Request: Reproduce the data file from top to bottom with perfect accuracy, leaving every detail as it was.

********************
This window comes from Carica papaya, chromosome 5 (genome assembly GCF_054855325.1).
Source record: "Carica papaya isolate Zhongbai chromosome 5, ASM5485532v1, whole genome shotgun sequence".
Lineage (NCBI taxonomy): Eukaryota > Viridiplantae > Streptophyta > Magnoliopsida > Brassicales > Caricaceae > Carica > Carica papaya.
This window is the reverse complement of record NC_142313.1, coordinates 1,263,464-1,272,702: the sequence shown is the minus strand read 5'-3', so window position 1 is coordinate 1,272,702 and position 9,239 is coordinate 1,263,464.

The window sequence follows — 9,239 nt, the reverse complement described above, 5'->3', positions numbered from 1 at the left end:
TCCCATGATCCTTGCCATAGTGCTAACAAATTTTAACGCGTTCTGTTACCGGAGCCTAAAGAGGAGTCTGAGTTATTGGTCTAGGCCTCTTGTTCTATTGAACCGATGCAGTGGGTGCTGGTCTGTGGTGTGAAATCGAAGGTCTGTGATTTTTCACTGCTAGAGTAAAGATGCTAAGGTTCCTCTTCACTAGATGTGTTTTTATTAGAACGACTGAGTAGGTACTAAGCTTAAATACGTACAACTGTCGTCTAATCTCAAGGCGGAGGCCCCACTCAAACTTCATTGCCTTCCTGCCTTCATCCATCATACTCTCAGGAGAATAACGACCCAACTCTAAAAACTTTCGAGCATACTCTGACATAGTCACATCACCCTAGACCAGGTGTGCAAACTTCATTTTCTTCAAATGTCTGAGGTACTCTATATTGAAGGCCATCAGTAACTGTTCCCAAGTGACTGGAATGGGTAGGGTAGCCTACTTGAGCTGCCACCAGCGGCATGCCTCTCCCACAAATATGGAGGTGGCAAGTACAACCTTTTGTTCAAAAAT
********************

This window comes from Carica papaya, chromosome 5 (genome assembly GCF_054855325.1).
Source record: "Carica papaya isolate Zhongbai chromosome 5, ASM5485532v1, whole genome shotgun sequence".
Lineage (NCBI taxonomy): Eukaryota > Viridiplantae > Streptophyta > Magnoliopsida > Brassicales > Caricaceae > Carica > Carica papaya.
This window is the reverse complement of record NC_142313.1, coordinates 1,263,464-1,272,702: the sequence shown is the minus strand read 5'-3', so window position 1 is coordinate 1,272,702 and position 9,239 is coordinate 1,263,464.

The window sequence follows — 9,239 nt, the reverse complement described above, 5'->3', positions numbered from 1 at the left end:
TCCCATGATCCTTGCCATAGTGCTAACAAATTTTAACGCGTTCTGTTACCGGAGCCTAAAGAGGAGTCTGAGTTATTGGTCTAGGCCTCTTGTTCTATTGAACCGATGCAGTGGGTGCTGGTCTGTGGTGTGAAATCGAAGGTCTGTGATTTTTCACTGCTAGAGTAAAGATGCTAAGGTTCCTCTTCACTAGATGTGTTTTTATTAGAACGACTGAGTAGGTACTAAGCTTAAATACGTACAACTGTCGTCTAATCTCAAGGCGGAGGCCCCACTCAAACTTCATTGCCTTCCTGCCTTCATCCATCATACTCTCAGGAGAATAACGACCCAACTCTAAAAACTTTCGAGCATACTCTGACATAGTCACATCACCCTAGACCAGGTGTGCAAACTTCATTTTCTTCAAATGTCTGAGGTACTCTATATTGAAGGCCATCAGTAACTGTTCCCAAGTGACTGGAATGGGTAGGGTAGCCTACTTGAGCTGCCACCAGCGGCATGCCTCTCCCACAAATATGGAGGTGGCAAGTACAACCTTTTGTTCAAAAAT